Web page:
5. Social care – or disability support – needs to be established as a universal, non-meanest-tested right for all of us. This is entirely possible and affordable.

Underpinning all of this – I believe – will have to be a resurgence of genuine democratic behaviour and of constitutional reform. People need to be free in order to be citizens, so that they can challenge, engage and collaborate in order to build the society we need. We will need new constitutional arrangements to establish, monitor and protect our human rights, and we will need a renewed civil society – with social organisations that are willing to speak out and stand up for justice.

I suspect that, along with secure social rights, established at a national level, we will need to pay much more attention to the local. Meaningful citizen action and community life can only becomes possible if some powers are decentralised and so people can focus on change at a personal, family and community level.

Of course much of this will seem a dream. But the post-war welfare state also seemed like a dream. I suspect it is only dreaming that will save us from years of further moral and social decline.

Australia’s Pride, England’s Shame

How Australia is taking the lead in disability rights and social care

I have just returned from 3 weeks in Australia where I have been working with disability advocates, families and support organisations. The question we were exploring is how can we best support our own active citizenship and the citizenship of others. I was also able to be part of the launch of Citizen Network Australia in Perth and it was fantastic to hear people’s enthusiasm about building a global movement for citizenship for everyone – for a world where everyone matters.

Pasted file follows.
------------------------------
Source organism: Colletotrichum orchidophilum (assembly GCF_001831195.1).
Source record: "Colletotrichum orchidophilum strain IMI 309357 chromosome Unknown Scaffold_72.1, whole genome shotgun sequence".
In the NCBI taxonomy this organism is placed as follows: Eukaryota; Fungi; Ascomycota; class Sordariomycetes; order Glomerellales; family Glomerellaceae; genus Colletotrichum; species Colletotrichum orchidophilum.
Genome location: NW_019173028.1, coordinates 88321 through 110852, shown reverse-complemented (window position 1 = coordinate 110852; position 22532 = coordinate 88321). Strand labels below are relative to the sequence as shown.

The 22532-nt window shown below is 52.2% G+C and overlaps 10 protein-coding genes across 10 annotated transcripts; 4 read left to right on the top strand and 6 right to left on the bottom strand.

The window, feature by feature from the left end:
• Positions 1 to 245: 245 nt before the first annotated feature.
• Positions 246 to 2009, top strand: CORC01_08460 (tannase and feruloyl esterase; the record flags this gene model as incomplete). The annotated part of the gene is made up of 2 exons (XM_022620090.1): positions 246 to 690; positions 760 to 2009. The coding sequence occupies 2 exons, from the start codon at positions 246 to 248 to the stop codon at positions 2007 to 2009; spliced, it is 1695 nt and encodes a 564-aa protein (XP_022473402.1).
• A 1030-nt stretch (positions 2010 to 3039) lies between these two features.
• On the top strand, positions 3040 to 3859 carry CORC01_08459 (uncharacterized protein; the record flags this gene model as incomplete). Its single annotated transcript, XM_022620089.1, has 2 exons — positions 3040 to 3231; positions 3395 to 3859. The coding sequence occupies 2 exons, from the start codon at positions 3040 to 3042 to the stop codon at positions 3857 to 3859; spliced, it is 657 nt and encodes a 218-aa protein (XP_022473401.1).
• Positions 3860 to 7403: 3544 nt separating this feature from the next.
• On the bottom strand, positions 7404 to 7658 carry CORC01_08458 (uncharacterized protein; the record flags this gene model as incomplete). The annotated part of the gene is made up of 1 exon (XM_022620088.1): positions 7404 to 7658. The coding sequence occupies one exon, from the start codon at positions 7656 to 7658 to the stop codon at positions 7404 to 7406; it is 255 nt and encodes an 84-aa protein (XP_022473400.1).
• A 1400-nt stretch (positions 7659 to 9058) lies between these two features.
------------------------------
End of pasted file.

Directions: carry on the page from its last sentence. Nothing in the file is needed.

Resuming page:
The trip was also a chance to reflect again on the development of NDIS. Australia’s National Disability Insurance Scheme (NDIS) is without doubt the most exciting, most ambitious and most perilous attempt to reform disability support and to bring it in line with human rights and the principles of independent living. All around the world, we have a stake in this reform, because no other country has been brave enough to introduce such an important reform.

Critically NDIS aims to do three vitally important things:

  1. Properly fund the support needs of all people with disabilities (including many people with mental health problems) under pension age.
  2. Remove all means-testing so that every Australian has the security of knowing that the system will be there for them, no matter their income.
  3. Ensure all funding is individualised and under the control of the person or their representative, so that people can get support that makes sense and enable them to be a full and active citizen.

This is brilliant – if Australia achieves this it will have moved itself from the back of the pack in disability rights to become a true world leader.

This is in stark contrast to my home country, England. Similar reforms in England, which began with the Independent Living Fund (ILF), Direct Payments and then Personal Budgets all promised much in terms of increasing people’s level of control over their own support. However these achievements pale into insignificance alongside the vicious means-testing and the severe cuts that began in 2009. There are 700,000 fewer people now getting support than in 2009, a drop of about 40% – and these problems are only getting worse. The United Nations has severely criticised the UK for its failure to respect the human rights of its own citizens, and their criticisms are entirely justified. Social care in England remains a ‘Poor Law’ service – a poor service, for the poor, that keeps you poor.